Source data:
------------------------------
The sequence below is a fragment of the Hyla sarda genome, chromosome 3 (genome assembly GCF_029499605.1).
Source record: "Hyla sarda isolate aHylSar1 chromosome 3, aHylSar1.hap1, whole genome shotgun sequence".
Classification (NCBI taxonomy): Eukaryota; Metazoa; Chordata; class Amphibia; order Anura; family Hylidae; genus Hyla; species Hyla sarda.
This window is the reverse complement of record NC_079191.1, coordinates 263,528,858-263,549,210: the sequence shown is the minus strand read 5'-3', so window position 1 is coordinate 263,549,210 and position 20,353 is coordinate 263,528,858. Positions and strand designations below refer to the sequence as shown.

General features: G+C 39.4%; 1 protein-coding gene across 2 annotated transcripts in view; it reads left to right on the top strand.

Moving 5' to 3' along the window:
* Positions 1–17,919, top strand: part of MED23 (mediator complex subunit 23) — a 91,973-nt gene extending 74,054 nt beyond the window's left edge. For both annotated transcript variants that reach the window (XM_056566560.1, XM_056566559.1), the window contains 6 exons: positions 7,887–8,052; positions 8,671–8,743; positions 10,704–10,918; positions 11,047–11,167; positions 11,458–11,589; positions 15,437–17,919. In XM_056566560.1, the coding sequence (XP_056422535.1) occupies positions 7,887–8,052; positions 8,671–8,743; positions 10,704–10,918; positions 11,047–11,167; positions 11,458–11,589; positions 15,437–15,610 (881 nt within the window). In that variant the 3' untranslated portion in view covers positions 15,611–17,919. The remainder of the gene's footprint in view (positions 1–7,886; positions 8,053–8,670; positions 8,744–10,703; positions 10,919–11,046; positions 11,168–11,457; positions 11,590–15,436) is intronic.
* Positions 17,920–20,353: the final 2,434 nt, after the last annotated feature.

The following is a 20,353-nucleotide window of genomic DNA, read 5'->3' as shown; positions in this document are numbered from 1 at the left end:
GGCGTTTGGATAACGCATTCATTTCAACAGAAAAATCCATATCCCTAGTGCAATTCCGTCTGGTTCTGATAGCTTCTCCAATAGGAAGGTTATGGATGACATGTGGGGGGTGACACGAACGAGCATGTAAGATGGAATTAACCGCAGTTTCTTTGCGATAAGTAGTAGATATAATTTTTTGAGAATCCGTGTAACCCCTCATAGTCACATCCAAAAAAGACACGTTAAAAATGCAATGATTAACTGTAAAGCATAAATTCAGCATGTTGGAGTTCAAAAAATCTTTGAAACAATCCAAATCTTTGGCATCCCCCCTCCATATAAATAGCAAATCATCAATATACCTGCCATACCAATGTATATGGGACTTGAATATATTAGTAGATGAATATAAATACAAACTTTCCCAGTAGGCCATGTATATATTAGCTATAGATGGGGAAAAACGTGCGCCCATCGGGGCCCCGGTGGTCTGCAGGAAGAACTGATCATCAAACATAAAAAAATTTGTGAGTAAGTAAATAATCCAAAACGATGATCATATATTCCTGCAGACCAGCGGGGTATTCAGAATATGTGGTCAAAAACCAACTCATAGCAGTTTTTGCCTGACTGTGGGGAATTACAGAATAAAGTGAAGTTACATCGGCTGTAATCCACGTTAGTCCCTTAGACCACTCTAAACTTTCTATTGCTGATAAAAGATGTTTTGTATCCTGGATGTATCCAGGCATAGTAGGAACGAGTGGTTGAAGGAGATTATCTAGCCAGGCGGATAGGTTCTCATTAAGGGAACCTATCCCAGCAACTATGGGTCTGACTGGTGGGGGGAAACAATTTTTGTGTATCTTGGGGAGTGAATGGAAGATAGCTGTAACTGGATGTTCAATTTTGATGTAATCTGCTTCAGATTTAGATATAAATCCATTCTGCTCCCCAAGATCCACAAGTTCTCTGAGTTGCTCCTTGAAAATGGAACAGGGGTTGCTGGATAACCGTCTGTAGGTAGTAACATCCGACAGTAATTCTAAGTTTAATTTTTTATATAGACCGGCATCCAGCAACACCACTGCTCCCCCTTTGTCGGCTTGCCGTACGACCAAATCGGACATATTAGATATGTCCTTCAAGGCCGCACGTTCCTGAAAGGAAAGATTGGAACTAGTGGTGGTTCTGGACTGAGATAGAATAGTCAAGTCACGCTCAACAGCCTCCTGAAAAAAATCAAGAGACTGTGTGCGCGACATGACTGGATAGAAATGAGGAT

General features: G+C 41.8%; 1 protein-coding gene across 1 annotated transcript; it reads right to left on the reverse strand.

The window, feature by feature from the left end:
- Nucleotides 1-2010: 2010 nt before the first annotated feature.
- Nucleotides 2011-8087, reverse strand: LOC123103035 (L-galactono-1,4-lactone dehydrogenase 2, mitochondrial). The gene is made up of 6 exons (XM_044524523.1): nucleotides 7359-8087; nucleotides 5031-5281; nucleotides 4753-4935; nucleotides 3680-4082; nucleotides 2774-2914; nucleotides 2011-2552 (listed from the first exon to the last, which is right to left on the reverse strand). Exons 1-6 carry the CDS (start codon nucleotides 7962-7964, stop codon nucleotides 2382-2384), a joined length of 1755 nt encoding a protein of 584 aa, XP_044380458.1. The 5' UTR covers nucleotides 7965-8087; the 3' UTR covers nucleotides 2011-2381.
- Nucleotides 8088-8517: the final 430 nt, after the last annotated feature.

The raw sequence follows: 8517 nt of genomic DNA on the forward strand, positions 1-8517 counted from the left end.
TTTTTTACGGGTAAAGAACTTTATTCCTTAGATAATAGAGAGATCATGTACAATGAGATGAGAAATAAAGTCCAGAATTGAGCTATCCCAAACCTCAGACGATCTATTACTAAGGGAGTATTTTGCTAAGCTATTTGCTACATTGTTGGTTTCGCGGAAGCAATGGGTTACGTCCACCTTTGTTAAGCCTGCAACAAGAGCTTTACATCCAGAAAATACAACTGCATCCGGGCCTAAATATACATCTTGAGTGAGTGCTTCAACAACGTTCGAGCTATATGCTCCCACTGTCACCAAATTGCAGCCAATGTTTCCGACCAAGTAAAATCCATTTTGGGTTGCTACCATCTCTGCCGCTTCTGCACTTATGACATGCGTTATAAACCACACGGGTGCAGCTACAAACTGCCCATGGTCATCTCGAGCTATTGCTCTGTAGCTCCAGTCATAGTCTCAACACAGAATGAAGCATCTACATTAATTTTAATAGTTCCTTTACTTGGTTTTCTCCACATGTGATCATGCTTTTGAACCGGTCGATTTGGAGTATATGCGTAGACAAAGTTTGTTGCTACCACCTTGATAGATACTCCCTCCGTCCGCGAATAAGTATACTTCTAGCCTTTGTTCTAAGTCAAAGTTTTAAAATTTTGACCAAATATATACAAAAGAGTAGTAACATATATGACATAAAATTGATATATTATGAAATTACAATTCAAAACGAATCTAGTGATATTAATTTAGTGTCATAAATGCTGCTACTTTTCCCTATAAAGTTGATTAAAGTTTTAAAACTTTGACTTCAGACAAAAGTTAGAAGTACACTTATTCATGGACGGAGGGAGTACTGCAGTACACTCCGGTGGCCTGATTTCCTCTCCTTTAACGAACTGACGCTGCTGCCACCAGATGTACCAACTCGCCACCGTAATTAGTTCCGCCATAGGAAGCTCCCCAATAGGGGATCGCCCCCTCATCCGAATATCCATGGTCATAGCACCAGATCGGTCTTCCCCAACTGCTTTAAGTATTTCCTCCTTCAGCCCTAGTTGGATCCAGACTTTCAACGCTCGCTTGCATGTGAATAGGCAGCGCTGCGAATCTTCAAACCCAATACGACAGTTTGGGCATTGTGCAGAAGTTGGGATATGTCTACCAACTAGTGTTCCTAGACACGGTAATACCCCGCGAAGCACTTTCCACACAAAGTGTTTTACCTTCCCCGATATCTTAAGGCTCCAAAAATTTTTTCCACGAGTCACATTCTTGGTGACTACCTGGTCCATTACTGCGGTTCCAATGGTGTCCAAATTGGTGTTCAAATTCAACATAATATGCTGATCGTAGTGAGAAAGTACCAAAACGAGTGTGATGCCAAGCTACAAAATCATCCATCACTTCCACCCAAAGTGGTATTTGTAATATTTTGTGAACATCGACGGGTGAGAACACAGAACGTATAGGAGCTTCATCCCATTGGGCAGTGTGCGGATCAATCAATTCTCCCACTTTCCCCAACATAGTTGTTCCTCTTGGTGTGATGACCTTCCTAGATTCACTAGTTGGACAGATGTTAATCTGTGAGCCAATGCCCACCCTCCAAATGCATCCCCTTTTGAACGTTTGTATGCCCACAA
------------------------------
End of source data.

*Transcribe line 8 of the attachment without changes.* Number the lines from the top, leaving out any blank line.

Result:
* Positions 17,920–20,353: the final 2,434 nt, after the last annotated feature.